The Fishermen is a masterpiece. It incorporates a poignant story, skilled acting and fantastic direction. It’s a highly captivating stage adaptation of the magnificent book by Chigozie Obioma. We are plunged into the heart of Nigeria and it takes us on a journey with such peaks and troughs that it’s a rollercoaster of an evening. David Alade and Valentine Olukoga are electric on stage and have a fraternal bond that runs deep. They are a dynamic force for the whole 70 minutes, and it’s hard to take our eyes off of them. They beautifully tell the gut-wrenching story of Ben and Obembe who end up facing the worst fate in the world. It’s heartwarming, chilling and powerful.
The play starts in a playful manner as the two brothers meet by a river bank and reflect on their past. They retell the story of their childhood by impersonating all the key figures in their lives. They snap from scenes from the past to the present with effortless ease and vivid clarity. The story is entirely engrossing and we feel invested in the brothers lives within the first minutes of the play. It is utterly horrifying at times, but it’s also hilarious when they lovingly imitate and poking fun at the vibrant characters in their family. By the end, it is genuinely touching and exquisite to witness. The Fishermen shows a multitude of emotions, studying the highs and lows of humanity and the destruction of these two young boys, merely because of the upbringing they received. The original story itself is faultless, and this staged version is as equally astounding.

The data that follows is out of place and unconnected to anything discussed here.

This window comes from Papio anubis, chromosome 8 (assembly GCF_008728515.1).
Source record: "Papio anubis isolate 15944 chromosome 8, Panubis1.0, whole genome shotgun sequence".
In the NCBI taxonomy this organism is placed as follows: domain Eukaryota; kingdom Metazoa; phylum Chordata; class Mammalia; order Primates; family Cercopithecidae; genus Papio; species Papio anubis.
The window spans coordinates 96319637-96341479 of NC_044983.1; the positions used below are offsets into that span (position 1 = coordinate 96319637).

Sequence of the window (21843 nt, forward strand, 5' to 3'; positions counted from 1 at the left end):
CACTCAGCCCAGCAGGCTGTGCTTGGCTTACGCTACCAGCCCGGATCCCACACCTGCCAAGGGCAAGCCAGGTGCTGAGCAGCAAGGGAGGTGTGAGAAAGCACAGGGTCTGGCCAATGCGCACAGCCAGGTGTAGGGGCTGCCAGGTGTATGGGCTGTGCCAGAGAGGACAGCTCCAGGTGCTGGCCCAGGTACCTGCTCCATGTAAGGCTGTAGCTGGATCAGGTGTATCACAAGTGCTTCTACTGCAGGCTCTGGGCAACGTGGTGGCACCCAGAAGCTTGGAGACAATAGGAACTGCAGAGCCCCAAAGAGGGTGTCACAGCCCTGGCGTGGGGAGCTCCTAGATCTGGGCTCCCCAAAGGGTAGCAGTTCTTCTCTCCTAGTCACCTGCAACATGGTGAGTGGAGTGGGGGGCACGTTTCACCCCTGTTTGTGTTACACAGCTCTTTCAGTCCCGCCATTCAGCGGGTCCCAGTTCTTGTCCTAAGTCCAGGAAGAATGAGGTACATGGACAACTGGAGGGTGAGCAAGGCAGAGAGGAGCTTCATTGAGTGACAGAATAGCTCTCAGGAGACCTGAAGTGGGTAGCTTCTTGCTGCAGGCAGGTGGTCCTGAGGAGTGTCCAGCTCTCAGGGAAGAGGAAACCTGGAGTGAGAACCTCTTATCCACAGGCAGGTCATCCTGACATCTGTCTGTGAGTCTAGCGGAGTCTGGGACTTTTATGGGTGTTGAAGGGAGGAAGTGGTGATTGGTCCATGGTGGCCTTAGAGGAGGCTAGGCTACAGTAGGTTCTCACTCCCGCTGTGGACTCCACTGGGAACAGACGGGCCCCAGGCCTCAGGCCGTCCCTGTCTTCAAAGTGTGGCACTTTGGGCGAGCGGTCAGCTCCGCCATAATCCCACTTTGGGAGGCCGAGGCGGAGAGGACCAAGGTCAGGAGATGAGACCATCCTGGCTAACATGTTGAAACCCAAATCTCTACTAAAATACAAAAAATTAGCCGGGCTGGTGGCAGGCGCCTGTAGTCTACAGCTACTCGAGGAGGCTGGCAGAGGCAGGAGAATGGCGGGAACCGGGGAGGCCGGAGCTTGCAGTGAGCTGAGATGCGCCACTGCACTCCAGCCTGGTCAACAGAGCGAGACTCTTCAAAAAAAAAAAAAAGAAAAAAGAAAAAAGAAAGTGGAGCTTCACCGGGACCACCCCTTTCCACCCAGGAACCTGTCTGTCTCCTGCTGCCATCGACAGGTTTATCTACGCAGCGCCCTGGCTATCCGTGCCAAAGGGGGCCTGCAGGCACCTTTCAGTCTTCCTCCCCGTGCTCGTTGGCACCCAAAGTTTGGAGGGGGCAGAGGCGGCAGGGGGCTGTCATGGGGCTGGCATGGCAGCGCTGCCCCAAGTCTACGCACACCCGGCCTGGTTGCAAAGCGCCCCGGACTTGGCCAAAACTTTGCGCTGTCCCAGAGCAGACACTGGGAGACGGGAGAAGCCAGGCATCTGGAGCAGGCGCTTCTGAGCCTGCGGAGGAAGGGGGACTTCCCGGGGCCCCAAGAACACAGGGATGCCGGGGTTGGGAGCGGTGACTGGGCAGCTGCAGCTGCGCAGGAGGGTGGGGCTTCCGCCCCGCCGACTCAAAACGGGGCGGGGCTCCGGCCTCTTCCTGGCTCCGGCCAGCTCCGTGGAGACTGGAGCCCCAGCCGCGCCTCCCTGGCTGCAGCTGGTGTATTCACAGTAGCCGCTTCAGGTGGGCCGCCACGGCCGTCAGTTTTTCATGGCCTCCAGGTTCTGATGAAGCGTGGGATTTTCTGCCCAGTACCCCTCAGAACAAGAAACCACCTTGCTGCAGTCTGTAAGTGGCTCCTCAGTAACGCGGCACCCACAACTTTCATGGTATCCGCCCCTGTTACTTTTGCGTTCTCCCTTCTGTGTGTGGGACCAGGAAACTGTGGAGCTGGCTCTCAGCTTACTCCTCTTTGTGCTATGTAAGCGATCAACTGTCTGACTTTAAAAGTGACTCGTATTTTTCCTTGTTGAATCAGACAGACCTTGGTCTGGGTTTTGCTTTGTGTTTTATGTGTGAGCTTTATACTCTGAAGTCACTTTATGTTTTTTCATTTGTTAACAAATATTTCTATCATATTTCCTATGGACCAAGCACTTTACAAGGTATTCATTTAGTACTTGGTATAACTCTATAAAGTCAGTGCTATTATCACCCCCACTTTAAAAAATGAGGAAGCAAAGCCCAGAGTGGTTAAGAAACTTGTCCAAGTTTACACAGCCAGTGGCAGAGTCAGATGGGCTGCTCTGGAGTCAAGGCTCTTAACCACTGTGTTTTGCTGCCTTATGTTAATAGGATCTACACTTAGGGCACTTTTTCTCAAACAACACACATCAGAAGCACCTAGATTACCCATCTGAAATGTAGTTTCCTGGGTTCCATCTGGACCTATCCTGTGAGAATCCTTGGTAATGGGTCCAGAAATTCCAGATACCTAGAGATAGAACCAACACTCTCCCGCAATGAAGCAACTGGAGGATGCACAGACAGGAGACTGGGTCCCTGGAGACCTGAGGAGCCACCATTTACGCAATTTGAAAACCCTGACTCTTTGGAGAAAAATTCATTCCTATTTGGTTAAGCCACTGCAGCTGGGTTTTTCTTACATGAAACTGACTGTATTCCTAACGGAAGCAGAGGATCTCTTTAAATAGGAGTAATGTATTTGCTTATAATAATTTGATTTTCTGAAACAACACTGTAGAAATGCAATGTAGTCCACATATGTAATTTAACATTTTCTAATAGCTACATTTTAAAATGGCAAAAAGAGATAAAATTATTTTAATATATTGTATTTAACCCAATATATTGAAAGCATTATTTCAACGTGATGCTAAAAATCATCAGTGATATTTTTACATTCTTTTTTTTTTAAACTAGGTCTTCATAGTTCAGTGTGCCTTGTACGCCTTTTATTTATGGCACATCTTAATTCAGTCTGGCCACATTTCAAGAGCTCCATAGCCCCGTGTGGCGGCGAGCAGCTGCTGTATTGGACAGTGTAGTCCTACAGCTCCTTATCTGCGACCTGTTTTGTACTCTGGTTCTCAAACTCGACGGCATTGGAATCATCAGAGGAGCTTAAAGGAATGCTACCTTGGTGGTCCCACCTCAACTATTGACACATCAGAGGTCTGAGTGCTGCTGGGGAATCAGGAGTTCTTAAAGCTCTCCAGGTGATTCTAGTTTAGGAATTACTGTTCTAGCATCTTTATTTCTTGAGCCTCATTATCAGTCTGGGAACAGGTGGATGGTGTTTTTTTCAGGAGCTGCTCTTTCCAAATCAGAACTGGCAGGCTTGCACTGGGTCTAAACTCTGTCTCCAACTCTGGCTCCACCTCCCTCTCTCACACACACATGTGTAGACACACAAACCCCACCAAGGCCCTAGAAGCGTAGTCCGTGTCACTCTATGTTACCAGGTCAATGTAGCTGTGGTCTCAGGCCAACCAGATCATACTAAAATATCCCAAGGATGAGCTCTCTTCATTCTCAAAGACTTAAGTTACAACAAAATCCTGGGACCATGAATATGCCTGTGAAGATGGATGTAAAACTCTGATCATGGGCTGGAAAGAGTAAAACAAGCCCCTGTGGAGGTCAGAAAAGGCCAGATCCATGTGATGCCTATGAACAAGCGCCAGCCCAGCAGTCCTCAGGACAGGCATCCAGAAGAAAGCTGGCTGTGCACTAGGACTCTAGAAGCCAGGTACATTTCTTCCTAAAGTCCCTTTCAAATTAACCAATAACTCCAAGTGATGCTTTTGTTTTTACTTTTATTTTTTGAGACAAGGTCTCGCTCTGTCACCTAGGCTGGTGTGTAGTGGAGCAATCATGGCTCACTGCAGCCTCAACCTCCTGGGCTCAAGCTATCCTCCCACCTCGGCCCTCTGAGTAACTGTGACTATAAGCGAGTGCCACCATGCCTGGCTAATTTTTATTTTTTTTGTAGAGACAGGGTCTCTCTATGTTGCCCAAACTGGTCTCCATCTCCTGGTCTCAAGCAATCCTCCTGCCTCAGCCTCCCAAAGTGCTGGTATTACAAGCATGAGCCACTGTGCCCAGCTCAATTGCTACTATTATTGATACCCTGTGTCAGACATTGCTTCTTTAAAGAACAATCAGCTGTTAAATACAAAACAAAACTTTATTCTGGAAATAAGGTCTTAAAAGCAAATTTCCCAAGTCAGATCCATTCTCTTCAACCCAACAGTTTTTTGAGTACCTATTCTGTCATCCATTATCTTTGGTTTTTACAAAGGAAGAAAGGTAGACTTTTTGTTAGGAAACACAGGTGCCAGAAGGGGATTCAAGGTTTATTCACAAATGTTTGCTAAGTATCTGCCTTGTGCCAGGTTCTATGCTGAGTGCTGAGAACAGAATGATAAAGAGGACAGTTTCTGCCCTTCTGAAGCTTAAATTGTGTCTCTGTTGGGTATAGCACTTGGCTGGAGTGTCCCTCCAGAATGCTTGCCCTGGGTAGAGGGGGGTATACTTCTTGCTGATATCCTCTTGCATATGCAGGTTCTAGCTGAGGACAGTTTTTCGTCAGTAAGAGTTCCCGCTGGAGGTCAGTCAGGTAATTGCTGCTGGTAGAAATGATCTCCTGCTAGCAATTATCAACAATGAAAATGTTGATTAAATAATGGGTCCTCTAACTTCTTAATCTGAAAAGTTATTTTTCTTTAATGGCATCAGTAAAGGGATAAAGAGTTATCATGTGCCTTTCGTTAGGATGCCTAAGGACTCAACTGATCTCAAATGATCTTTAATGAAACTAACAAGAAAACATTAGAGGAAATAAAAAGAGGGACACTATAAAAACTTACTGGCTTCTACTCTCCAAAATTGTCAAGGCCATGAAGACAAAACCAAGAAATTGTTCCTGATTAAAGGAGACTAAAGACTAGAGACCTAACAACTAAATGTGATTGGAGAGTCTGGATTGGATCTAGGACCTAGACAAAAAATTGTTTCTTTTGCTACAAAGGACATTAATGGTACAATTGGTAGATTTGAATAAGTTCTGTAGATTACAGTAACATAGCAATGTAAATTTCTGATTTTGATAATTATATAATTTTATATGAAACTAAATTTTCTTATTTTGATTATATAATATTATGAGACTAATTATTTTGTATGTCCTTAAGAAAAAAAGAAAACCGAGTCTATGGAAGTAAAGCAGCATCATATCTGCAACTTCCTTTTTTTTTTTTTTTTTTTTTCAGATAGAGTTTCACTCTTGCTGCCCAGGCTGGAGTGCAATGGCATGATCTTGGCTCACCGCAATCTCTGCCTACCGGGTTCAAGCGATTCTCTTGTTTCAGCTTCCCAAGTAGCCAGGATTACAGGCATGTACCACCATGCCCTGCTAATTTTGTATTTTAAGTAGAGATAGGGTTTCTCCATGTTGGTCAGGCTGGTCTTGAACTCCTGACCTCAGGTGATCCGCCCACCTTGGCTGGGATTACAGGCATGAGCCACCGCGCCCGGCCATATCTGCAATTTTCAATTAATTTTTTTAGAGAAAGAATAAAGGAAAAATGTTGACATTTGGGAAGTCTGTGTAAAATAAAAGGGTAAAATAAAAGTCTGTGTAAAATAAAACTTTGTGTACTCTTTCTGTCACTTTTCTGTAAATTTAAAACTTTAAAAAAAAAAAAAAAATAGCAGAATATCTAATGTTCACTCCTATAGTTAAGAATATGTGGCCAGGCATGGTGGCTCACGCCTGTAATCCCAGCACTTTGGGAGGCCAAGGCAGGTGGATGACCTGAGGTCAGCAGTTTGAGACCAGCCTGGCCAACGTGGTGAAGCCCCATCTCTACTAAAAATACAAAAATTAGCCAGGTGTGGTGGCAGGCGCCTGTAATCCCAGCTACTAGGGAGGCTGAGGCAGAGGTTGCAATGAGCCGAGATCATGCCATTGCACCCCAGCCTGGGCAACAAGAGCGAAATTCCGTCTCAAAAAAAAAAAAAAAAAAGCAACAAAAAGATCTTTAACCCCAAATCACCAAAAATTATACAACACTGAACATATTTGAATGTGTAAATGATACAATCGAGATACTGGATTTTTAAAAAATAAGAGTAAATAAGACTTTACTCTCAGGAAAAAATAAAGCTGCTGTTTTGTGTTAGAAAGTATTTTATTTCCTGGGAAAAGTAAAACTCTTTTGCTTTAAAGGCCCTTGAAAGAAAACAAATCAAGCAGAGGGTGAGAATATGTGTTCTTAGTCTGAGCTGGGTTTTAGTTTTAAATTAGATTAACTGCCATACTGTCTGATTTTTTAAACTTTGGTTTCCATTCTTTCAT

Both Alade and Olukoga make the show what it is, as they act at lightning speed, seamlessly switching characters in seconds. They perfectly create over twenty personalities between the two of them. Their child-like character is sweetly naïve and it makes us yearn to care for them. But as we start to love the boys, they suddenly swap to show their killer instinct and become scarily authoritative. I am particularly chilled by Alade’s eerie mad man character Abulu, who is the stuff of nightmares. The show allows Alade and Olukoga to show their versatility, with beatboxing, gymnastics, singing and dancing, not to mention their uncanny impressions of a fish and a chicken. The sheer energy of their performance is commendable and they act with authenticity and honesty.
The direction by Jack McNamara is delightfully imaginative and he has superbly created this show with nuanced detail. The illusions he forms are brilliant, as every second of the show is meticulously constructed. The story is initially fast-paced which can be confusing and hard to follow at times, but as the pace slows and the story gradually unfolds, the clarity at the end is ever more enlightening.
The Fishermen is already a deeply compelling and shocking story, and this stage adaptation brings the pages to life. It speaks real truth about human suffering and family connections. It’s a memorable evening that leaves the mind and heart buzzing with excitement. For me, this show truly reaches the full potential of theatre – which is to completely occupy our mind with another’s story, and leave us thinking of nothing else.
The Fishermen is playing at Trafalgar Studios until 12 October. For more information and tickets, visit the ATG Tickets website.